By 1895, the west pier had been extended 300 feet. 400 feet of elevated walkway were rebuilt to provide a means of reaching the light during storms when waves washed completely over the pier. A new tower was erected at a height of 35 feet with an "enclosed square, white beacon, surmounted by an octagonal copper roofed lantern, with balcony and railing." Light first shown from the new beacon on September 8, 1895.
In 1896, there was still a light adjacent to the lighthouse keeper's dwelling. The keeper's tower can be seen to the upper left of the locomotive in the picture below.
In 1897, the new 60 foot rear range light tower was completed. The light located in the tower adjacent to the keeper's dwelling was moved into the new tower near the shore of the west pier. A white light first shown from the new rear range light on March 1, 1897.
In 1899, both range lights were provided with 5th order fresnel lenses which increased the brilliance of the lights. The rear range light characteristic was changed from white to red on October 1, 1900. The front range light had a fixed white signal 35 feet above the lake which was visible for a distance of 13 miles.The rear range light had a fixed red signal 60 feet above the lake which was visible for a distance of 9 3/4 miles.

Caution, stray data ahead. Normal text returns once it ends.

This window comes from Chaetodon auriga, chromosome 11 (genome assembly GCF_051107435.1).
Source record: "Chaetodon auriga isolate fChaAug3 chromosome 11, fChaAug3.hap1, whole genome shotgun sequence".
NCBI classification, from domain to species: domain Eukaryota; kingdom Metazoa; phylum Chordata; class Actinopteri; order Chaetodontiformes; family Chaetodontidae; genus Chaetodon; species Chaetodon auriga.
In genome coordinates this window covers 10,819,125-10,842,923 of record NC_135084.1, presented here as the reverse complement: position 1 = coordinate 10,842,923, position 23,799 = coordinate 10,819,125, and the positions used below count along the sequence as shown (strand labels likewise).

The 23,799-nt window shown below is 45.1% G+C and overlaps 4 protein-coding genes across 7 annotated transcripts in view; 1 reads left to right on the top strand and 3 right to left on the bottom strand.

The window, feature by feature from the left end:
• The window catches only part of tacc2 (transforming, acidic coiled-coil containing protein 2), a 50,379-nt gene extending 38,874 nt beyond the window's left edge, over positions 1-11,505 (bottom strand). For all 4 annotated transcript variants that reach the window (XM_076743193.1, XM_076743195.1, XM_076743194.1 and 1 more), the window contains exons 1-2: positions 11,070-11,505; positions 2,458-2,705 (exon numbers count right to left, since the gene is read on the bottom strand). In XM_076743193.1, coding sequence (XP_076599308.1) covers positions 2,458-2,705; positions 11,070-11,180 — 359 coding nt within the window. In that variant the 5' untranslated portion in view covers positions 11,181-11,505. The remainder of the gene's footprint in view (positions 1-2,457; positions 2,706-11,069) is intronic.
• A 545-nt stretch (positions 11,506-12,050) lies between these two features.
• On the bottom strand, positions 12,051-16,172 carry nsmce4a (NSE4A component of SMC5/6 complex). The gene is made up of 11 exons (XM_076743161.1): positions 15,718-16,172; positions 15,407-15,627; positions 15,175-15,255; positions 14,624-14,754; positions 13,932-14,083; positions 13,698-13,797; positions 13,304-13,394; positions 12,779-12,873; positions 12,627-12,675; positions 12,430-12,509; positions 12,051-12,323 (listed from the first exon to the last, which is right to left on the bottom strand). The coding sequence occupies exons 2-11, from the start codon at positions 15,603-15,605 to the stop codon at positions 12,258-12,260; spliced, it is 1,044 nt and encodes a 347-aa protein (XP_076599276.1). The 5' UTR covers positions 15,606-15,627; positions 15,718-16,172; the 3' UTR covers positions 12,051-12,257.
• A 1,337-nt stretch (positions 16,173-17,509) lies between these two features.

Both lights can be seen in this colorized 1900 photo of the 478 foot long Isaac L. Ellwood.
This 1900 photo shows the car ferries Shenango II, Shenango I, and the 1895 front range light. In January of 1903 the Shenango I became trapped in ice before it could enter Conneaut harbor. In March of 1903, the Shenango I caught fire, burned and sank
This 1904 chart shows a West breakwater constructed of wood between 1894 and 1905. The northern end of the breakwater is marked with a fixed white lantern. The wreck of the Shenango I is marked with a spar buoy and a fixed red signal. Also shown is a planned east breakwater which is a mirror image of the west breakwater.
In this 1905 photo, the faint image of 1906 front range light can be seen under construction to the left of the pilot house of the ore boat. The spar buoy which marked the wreckage of the Shenango I.The west breakwater can be seen just below the horizon between the two lights.
The proximity to shore of the rear range light and the elevated walkway between the two lights can clearly be seen in the colorized photo below. The wooden west breakwater can also be seen beyond the front range light.